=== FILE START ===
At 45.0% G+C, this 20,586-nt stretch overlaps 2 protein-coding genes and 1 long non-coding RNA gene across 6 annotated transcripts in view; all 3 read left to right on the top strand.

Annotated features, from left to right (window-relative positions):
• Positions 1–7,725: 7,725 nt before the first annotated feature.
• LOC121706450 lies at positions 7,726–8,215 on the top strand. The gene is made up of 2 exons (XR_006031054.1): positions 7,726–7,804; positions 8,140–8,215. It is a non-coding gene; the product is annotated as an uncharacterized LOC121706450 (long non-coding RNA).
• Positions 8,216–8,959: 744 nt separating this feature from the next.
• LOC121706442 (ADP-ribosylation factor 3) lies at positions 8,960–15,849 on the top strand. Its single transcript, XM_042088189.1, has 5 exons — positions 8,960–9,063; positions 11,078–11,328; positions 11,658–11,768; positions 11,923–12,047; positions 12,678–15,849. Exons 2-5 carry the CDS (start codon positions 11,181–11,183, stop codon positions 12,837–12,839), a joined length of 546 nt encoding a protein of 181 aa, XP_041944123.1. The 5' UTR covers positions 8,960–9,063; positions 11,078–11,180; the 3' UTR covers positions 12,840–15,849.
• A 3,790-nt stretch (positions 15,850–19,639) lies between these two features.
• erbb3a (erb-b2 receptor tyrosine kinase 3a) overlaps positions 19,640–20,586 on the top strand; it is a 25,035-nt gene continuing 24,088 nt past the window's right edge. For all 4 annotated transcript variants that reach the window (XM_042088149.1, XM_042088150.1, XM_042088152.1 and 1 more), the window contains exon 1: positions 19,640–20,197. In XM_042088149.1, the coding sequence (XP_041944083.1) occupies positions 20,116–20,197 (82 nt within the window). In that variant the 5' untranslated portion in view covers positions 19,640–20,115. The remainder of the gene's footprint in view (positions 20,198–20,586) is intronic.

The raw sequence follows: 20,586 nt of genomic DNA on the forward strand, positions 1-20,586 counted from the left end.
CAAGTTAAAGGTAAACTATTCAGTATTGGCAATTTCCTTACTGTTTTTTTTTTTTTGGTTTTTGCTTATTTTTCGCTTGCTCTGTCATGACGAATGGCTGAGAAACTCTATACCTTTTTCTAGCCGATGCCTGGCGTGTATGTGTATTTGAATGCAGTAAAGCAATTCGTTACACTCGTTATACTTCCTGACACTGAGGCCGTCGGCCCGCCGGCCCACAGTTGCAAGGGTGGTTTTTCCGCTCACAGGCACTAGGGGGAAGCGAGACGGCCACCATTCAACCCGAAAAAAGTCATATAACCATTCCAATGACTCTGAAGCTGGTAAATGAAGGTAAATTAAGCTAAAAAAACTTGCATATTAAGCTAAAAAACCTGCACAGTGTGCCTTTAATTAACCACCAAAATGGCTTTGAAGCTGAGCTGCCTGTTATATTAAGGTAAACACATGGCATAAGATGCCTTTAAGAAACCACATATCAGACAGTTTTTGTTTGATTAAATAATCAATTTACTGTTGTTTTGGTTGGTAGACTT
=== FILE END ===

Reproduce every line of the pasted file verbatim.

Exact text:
At 45.0% G+C, this 20,586-nt stretch overlaps 2 protein-coding genes and 1 long non-coding RNA gene across 6 annotated transcripts in view; all 3 read left to right on the top strand.

Annotated features, from left to right (window-relative positions):
• Positions 1–7,725: 7,725 nt before the first annotated feature.
• LOC121706450 lies at positions 7,726–8,215 on the top strand. The gene is made up of 2 exons (XR_006031054.1): positions 7,726–7,804; positions 8,140–8,215. It is a non-coding gene; the product is annotated as an uncharacterized LOC121706450 (long non-coding RNA).
• Positions 8,216–8,959: 744 nt separating this feature from the next.
• LOC121706442 (ADP-ribosylation factor 3) lies at positions 8,960–15,849 on the top strand. Its single transcript, XM_042088189.1, has 5 exons — positions 8,960–9,063; positions 11,078–11,328; positions 11,658–11,768; positions 11,923–12,047; positions 12,678–15,849. Exons 2-5 carry the CDS (start codon positions 11,181–11,183, stop codon positions 12,837–12,839), a joined length of 546 nt encoding a protein of 181 aa, XP_041944123.1. The 5' UTR covers positions 8,960–9,063; positions 11,078–11,180; the 3' UTR covers positions 12,840–15,849.
• A 3,790-nt stretch (positions 15,850–19,639) lies between these two features.
• erbb3a (erb-b2 receptor tyrosine kinase 3a) overlaps positions 19,640–20,586 on the top strand; it is a 25,035-nt gene continuing 24,088 nt past the window's right edge. For all 4 annotated transcript variants that reach the window (XM_042088149.1, XM_042088150.1, XM_042088152.1 and 1 more), the window contains exon 1: positions 19,640–20,197. In XM_042088149.1, the coding sequence (XP_041944083.1) occupies positions 20,116–20,197 (82 nt within the window). In that variant the 5' untranslated portion in view covers positions 19,640–20,115. The remainder of the gene's footprint in view (positions 20,198–20,586) is intronic.

The raw sequence follows: 20,586 nt of genomic DNA on the forward strand, positions 1-20,586 counted from the left end.
CAAGTTAAAGGTAAACTATTCAGTATTGGCAATTTCCTTACTGTTTTTTTTTTTTTGGTTTTTGCTTATTTTTCGCTTGCTCTGTCATGACGAATGGCTGAGAAACTCTATACCTTTTTCTAGCCGATGCCTGGCGTGTATGTGTATTTGAATGCAGTAAAGCAATTCGTTACACTCGTTATACTTCCTGACACTGAGGCCGTCGGCCCGCCGGCCCACAGTTGCAAGGGTGGTTTTTCCGCTCACAGGCACTAGGGGGAAGCGAGACGGCCACCATTCAACCCGAAAAAAGTCATATAACCATTCCAATGACTCTGAAGCTGGTAAATGAAGGTAAATTAAGCTAAAAAAACTTGCATATTAAGCTAAAAAACCTGCACAGTGTGCCTTTAATTAACCACCAAAATGGCTTTGAAGCTGAGCTGCCTGTTATATTAAGGTAAACACATGGCATAAGATGCCTTTAAGAAACCACATATCAGACAGTTTTTGTTTGATTAAATAATCAATTTACTGTTGTTTTGGTTGGTAGACTT